South Africa’s franchise industry started roughly a decade after it exploded onto the American scene and this is where the South African franchise story starts. Those early entrepreneurs who studied the American model and brought the concept to our shores recognised that the unique quality of this new business model lay in the fact that for the first time the franchise contained a complete business management package. This proved to be the catalyst for franchising’s growth as expansion could be achieved quickly, without control of the brand being lost.
Kurt Illetschko, in describing how franchising started in his book Franchising in South Africa – The Real Story, co-written with franchise stalwart Eric Parker, wrote, ‘South Africa’s franchise pioneers started out more or less in the same way as their counterparts in other countries. They used a trial-and-error approach to franchising, learning from their mistakes as they went along. Indications are that the majority of early franchisors wanted to ‘do things right’, but did not always know how to go about it. However, they were avid travellers and quick learners; they roamed the world in search of ideas, which they modified to suit local conditions.’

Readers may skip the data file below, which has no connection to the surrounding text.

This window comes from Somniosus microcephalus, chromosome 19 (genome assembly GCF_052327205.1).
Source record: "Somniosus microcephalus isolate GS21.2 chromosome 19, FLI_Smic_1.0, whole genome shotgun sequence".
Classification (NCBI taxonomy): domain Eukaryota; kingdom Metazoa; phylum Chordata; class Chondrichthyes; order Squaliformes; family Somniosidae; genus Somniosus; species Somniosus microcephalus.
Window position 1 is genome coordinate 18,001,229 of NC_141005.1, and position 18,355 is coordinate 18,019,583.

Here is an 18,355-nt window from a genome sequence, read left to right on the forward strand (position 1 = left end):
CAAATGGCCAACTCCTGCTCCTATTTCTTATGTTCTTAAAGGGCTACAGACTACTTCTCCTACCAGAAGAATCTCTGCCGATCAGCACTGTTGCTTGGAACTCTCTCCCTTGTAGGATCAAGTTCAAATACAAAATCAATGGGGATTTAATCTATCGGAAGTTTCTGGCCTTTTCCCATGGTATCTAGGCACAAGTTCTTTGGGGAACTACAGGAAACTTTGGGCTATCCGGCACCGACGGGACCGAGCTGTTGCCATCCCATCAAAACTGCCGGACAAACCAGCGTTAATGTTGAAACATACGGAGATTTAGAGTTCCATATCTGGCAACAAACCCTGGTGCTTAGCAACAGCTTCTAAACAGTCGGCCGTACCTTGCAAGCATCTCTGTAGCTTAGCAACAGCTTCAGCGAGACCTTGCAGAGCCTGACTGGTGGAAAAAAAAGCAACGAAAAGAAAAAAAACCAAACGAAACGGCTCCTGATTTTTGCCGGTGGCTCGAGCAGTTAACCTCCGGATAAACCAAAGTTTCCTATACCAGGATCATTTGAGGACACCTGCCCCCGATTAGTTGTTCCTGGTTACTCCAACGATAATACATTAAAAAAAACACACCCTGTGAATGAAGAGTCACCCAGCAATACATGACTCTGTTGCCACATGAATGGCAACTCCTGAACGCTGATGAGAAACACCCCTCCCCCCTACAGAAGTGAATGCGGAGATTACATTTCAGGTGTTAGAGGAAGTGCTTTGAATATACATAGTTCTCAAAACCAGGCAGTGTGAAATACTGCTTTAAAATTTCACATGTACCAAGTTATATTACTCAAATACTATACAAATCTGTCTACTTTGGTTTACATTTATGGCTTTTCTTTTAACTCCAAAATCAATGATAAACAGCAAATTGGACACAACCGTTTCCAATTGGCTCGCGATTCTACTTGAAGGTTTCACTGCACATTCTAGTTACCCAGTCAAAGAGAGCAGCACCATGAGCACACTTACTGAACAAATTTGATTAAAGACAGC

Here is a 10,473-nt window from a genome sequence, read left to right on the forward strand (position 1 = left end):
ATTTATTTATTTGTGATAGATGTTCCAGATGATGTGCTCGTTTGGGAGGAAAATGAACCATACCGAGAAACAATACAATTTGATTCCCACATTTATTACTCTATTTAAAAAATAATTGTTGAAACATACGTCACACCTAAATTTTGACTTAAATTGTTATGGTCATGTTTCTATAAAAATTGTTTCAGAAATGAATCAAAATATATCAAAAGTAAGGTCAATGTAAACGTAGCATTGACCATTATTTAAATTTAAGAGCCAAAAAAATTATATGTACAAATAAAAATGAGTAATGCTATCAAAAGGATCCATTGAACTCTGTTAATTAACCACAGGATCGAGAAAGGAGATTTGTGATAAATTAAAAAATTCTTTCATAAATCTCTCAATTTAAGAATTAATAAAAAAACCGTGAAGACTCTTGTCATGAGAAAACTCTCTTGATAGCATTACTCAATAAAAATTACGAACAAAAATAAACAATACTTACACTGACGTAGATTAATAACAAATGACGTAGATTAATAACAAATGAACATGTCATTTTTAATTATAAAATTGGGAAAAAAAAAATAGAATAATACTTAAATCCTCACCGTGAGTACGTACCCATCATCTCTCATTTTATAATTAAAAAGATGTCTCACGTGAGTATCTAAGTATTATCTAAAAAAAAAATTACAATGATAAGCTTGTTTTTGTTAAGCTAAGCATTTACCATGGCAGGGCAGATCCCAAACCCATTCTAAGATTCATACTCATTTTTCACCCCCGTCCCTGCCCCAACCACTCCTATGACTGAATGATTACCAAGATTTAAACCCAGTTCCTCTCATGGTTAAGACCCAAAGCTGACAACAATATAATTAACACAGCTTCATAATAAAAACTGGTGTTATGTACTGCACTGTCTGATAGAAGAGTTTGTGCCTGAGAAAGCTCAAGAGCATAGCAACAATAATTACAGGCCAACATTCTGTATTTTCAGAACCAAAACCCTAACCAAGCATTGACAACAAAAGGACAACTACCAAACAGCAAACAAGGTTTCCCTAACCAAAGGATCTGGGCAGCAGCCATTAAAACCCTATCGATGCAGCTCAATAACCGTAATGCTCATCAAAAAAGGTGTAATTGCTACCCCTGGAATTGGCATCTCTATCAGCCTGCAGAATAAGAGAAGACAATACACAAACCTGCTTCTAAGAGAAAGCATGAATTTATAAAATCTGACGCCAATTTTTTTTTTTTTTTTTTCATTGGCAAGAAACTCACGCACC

At the same time, South African consumers were hungry for concepts with an overseas connotation, even if the link was tenuous. They were also beginning to become brand-conscious. New businesses found it relatively easy to establish themselves, and were successful from day one.
There are close similarities in the way in which franchising developed in South Africa and the rest of the world, notably the USA. Early franchisors were drawn primarily from the ranks of fast-food operators. However, while US systems had a major impact on South Africa’s early franchise scene, licensees of US-based brands were not the first to launch a proper franchise operation in South Africa.
STEERS, WIMPY & SPUR STEAK RANCHES were the pre-cursors to the quick service restaurant boom that swept the country from the 1960’s, making fast foods, hamburgers and steakhouses all the rage – both then and now.